The official student newspaper of Lower Merion High School since 1929

The Merionite

The official student newspaper of Lower Merion High School since 1929

The Merionite

The official student newspaper of Lower Merion High School since 1929

The Merionite

Haim’s hope for the future

Millet Haim, a survivor of the Oct. 7 attack, narrates her experience during lunch at LM.
Photo courtesy of Millet Ben Haim

On February 22, over forty LM staff and students gathered in the Black Box to listen to Millet Ben Haim, a survivor of  the Nova Music Festival Massacre. Several LM students found this event to be an opportunity to heal and gain a better understanding of the violence that took place on October 7.

Haim is part of a national project, The Faces of October Seventh, which funds survivors to travel to different campuses across the U.S and share the details of their experience. Haim recently left her life in Israel to share her story to both local and international press, hoping to leave her audience with a message of “positivity and hope.”

Social studies teacher and JSU sponsor Mark Levy, was encouraged by parents to invite Haim to speak at LM. Levy explains how important it is for people to “be challenged, to watch, and listen to things that might upset [them],” such as Haim’s story. He shared how important it is to avoid living in a sort of echo chamber and be able to listen “to dialogue outside our comfort zone.”

By sharing her story, Haim hopes to honor the legacies of those whose lives were lost in the attack. She encouraged students to “keep sticking to the belief that love will win.” This message resonated with students such as Jacob Gold ’25, who expressed gratitude, saying, “I appreciated that she took the time to come to our school and share her story.”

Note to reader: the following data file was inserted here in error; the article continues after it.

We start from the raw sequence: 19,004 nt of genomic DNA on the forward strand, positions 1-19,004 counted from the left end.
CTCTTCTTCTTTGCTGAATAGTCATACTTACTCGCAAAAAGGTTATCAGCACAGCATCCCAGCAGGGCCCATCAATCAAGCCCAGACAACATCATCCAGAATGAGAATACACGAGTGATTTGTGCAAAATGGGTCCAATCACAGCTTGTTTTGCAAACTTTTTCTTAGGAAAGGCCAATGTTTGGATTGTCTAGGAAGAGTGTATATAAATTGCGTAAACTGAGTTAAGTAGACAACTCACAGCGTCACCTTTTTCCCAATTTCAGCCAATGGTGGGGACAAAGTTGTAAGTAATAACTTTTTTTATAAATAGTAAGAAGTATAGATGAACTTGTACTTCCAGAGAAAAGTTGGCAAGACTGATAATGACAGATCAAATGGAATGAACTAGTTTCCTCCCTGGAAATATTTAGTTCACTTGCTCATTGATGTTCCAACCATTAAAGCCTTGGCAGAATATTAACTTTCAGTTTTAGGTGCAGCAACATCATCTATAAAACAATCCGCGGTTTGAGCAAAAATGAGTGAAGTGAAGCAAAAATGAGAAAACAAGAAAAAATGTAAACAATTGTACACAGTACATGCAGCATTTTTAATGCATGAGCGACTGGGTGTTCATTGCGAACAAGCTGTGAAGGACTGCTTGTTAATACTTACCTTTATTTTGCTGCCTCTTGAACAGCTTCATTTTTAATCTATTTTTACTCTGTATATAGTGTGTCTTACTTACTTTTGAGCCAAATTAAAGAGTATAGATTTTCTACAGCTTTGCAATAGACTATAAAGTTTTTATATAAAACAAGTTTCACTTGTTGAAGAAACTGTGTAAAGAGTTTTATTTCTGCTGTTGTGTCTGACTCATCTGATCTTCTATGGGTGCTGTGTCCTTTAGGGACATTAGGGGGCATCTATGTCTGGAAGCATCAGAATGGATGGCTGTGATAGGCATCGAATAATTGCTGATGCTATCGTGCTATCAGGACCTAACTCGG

Haim vividly recounted her experience at the Nova music festival, typically a sanctuary to celebrate the Jewish holiday Sukkot, at the time of the attack. She described the festival as “a safe place” for her and her community to “celebrate life, to dance, [and] to be [themselves].” She went on to share details of how both she and three of her friends ran for their lives as “a massive barrage of rockets” rained through the air. Haim says she attempted to flee by car, but was forced to seek shelter by foot instead. She reports running  through an open field towards who she thought were Israeli soldiers but were attackers in Israeli uniform. She was fortunate enough to notice the RPGs they were holding and  hid behind a bush with her friends for over 2 hours. Various attempts were made to contact the police, however “they hung up” because “they [didn’t] have anyone to send.”

She and her friends were eventually rescued by Rami Davidian, a farmer who helped save several lives during the attack. Haim describes her experience as “one of those nightmares where you try to run fast, but you can’t, and you can feel that someone is about to grab you.” Despite her story, she emphasized the importance of having “more hope and [feeling] more powerful.” Noa Litcofsky ’25 mentions how important it is “for people to be educated.” Litcofsky went on to talk about  the impact of hearing the story through someone who lived through it and not by “gathering information through social media.” She described the experience of listening to Haim as “inspiring yet so devastating to hear.”

In closing, Haim shared a quote by A.D. Gordon, “There will not be a victory of light over darkness until we recognize the simple truth that instead of fighting darkness we should try to turn up the light.”

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